The United States Court of Appeals for the Fifth Circuit on Wednesday ruled 2-1 that the Affordable Care Act’s (ACA) individual mandate is unconstitutional because “it can no longer be read as a tax, and there is no other constitutional provision that justifies this exercise of congressional power.”
This ruling was long-anticipated.
Circuit Judge Jennifer W. Elrod began by separating issues of policy from issues of law.
“Some say that the Act is a much-needed solution to the problem of increasing healthcare costs and lack of healthcare availability. Many of the amici in this case, for example, argue that the law has extensively benefitted everyone from children to senior citizens to local governments to small businesses,” Elrod wrote. “Others say that the Act is a costly exercise in burdensome governmental regulation that deprives people of economic liberty. Amici of this perspective argue, for example, that the Act ‘has deprived patients nationwide of a competitive market for affordable high-deductible health insurance,” leaving “patients with no alternative to . . . skyrocketing premiums.’”
Elrod said that these weren’t the issues before the court, “And for good reason,” because the courts “are not institutionally equipped to address them.” She said that these issues are better left to the Executive and Legislative branches. The judge then asked the “narrower” questions of law and answered them [emphases ours]:
First, is there a live case or controversy before us even though the federal defendants have conceded many aspects of the dispute; and, relatedly, do the intervenor-defendant states and the U.S. House of Representatives have standing to appeal? Second, do the plaintiffs have standing? Third, if they do, is the individual mandate unconstitutional? Fourth, if it is, how much of the rest of the Act is inseverable from the individual mandate?
We answer those questions as follows: First, there is a live case or controversy because the intervenor-defendant states have standing to appeal and, even if they did not, there remains a live case or controversy between the plaintiffs and the federal defendants. Second, the plaintiffs have Article III standing to bring this challenge to the ACA; the individual mandate injures both the individual plaintiffs, by requiring them to buy insurance that they do not want, and the state plaintiffs, by increasing their costs of complying with the reporting requirements that accompany the individual mandate. Third, the individual mandate is unconstitutional because it can no longer be read as a tax, and there is no other constitutional provision that justifies this exercise of congressional power. Fourth, on the severability question, we remand to the district court to provide additional analysis of the provisions of the ACA as they currently exist.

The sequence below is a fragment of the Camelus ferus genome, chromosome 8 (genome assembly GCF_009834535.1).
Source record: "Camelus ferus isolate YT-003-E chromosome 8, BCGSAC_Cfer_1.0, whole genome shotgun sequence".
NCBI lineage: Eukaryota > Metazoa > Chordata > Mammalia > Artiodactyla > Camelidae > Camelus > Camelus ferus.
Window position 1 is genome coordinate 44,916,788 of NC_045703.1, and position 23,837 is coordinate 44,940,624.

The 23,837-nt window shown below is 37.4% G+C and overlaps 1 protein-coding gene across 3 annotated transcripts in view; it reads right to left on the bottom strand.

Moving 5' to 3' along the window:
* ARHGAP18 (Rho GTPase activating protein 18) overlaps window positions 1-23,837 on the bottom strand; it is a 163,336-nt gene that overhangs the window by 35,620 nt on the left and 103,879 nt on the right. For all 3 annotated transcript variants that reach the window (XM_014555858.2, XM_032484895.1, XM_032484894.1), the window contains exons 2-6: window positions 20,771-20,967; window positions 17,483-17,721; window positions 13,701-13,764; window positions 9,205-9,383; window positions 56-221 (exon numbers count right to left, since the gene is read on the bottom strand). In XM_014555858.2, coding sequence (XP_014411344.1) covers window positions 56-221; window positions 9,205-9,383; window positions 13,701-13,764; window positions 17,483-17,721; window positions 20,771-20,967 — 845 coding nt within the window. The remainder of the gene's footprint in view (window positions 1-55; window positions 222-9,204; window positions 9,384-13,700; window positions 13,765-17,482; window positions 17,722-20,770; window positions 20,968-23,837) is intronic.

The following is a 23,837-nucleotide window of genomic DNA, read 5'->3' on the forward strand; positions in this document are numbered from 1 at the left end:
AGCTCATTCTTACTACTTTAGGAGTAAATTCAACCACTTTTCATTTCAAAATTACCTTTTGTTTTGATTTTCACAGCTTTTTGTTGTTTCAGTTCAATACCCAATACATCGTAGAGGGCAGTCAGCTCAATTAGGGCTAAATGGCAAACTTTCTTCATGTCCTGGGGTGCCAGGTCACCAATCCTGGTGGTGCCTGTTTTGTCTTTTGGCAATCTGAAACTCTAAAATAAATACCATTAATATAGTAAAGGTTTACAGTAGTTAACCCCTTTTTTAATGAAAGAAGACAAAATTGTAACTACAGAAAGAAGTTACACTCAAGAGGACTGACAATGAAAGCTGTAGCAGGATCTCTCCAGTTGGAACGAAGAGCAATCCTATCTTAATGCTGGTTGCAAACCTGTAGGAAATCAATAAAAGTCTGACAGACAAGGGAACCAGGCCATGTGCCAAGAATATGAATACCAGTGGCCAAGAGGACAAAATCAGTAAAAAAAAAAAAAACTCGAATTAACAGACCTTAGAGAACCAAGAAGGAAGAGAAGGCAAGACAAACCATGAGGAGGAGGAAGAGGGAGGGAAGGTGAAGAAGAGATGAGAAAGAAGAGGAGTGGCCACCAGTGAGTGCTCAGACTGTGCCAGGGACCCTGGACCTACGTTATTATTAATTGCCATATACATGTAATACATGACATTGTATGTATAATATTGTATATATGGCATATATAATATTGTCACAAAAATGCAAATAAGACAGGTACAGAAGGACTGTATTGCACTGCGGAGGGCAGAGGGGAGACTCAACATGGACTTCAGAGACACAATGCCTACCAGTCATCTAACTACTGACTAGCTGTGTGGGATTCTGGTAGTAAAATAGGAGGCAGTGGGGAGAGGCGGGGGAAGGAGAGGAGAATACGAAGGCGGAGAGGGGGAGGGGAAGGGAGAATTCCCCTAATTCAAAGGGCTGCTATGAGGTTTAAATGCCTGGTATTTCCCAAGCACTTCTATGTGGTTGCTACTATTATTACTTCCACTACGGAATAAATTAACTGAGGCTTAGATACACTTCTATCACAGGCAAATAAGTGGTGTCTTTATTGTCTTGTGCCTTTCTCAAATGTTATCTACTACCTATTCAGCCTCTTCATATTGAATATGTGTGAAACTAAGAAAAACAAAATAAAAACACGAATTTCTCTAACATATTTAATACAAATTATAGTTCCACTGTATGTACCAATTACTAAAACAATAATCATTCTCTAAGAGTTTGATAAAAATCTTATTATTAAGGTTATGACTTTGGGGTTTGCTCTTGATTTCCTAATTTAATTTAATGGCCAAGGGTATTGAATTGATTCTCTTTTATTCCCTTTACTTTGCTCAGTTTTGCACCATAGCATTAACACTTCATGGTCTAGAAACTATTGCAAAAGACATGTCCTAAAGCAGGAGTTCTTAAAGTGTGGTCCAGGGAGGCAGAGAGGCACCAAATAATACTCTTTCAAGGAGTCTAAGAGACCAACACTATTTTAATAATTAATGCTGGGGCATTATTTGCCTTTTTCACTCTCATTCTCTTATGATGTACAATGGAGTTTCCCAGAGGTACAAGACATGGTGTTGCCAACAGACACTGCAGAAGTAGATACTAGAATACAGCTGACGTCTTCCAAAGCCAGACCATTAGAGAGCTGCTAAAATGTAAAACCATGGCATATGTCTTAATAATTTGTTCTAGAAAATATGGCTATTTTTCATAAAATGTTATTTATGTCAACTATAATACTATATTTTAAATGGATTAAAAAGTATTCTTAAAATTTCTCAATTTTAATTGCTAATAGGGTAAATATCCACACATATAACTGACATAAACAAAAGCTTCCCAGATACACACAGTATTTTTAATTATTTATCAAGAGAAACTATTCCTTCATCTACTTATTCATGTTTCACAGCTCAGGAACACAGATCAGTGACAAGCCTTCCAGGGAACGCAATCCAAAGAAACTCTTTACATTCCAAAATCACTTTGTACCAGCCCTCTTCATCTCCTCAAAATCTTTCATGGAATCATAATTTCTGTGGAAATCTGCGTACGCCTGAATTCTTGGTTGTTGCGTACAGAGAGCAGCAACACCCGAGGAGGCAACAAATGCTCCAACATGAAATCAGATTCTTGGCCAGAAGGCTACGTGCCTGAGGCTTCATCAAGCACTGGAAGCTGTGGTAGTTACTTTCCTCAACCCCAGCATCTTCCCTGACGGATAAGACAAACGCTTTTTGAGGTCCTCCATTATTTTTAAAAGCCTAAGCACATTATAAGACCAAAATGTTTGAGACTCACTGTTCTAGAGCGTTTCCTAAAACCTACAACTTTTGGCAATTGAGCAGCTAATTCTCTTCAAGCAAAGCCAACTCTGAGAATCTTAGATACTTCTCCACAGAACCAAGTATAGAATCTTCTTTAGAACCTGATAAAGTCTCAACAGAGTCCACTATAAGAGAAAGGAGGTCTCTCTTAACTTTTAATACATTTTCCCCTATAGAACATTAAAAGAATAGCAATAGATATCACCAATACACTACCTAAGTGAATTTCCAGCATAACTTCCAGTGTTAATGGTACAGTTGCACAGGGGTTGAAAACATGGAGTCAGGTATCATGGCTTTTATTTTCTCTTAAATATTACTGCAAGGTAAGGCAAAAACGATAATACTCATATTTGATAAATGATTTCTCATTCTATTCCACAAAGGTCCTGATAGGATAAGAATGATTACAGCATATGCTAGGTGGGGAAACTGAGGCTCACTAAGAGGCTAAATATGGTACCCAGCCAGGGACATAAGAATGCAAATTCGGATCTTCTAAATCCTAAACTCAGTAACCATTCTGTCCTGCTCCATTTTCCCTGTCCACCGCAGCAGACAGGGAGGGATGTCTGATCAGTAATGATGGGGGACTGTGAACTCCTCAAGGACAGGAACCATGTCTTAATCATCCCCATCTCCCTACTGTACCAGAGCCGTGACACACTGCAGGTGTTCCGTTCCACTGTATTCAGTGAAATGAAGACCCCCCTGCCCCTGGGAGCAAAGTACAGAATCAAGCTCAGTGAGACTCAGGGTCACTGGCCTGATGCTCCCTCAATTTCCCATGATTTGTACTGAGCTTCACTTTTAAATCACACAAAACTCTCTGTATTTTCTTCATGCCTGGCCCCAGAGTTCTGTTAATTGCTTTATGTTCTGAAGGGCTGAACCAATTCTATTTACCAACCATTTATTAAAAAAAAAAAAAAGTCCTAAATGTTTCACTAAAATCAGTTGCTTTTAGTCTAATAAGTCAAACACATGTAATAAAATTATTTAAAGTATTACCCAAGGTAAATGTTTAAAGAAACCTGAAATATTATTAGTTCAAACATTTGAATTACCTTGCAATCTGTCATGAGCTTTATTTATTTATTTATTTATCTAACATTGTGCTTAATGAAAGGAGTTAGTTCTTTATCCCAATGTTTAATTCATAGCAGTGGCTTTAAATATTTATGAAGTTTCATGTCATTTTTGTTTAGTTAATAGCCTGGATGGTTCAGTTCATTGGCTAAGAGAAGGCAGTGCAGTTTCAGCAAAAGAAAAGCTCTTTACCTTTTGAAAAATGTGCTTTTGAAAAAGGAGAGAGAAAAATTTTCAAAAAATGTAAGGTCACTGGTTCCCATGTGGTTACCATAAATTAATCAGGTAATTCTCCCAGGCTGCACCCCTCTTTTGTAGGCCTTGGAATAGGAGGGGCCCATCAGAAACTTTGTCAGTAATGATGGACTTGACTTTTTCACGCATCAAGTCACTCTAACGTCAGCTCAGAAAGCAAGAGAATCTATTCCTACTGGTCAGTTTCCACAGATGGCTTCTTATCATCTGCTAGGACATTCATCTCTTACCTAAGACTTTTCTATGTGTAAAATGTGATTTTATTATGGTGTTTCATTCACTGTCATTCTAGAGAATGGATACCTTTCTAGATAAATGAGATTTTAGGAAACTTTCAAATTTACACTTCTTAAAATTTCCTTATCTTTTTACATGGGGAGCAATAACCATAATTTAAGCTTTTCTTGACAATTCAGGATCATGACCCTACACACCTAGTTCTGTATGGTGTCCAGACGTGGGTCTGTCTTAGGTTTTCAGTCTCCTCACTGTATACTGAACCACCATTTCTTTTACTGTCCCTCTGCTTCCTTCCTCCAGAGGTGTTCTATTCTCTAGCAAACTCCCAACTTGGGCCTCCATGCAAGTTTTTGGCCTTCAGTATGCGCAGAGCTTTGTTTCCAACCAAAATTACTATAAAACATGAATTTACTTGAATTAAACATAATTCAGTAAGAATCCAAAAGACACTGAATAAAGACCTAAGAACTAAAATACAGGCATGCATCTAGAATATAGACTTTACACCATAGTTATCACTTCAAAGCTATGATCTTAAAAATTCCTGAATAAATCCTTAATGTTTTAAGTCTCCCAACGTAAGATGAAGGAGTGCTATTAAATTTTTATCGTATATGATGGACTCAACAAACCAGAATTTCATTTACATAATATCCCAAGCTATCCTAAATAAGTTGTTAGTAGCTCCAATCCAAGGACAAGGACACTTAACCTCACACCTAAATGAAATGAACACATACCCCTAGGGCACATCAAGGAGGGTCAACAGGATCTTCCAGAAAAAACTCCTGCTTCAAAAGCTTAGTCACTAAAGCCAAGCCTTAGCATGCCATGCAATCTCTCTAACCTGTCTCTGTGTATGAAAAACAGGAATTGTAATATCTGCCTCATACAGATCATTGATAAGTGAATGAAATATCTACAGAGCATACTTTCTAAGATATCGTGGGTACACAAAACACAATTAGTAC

Legal scholars provided rapid reaction about the implications of the ruling.
U.S. District Judge Reed O’Connor ruled last December that Obamacare should be struck down as unconstitutional, in light of the elimination of the penalty once tied to the individual mandate. To be clear, O’Connor struck down the entire ACA.
President Donald Trump‘s Tax Cuts and Jobs Act of 2017 got rid of the penalty, which the U.S. Supreme Court previously declared a “tax,” and therefore legal. The Justice Department then did an about-face from the Obama administration’s position, and agreed with the plaintiffs’ position that by removing the “tax,” the mandate was no longer connected to any congressional authority and was therefore unconstitutional.
At the time, Speaker of the House Nancy Pelosi (D-Calif.) called the O’Connor ruling “absurd.” The Appellate Court has kicked this back down to the lower court to analyze whether the ACA can survive without the individual mandate.
You can read the opinion below.
[Image via Mark Wilson/Getty Images]
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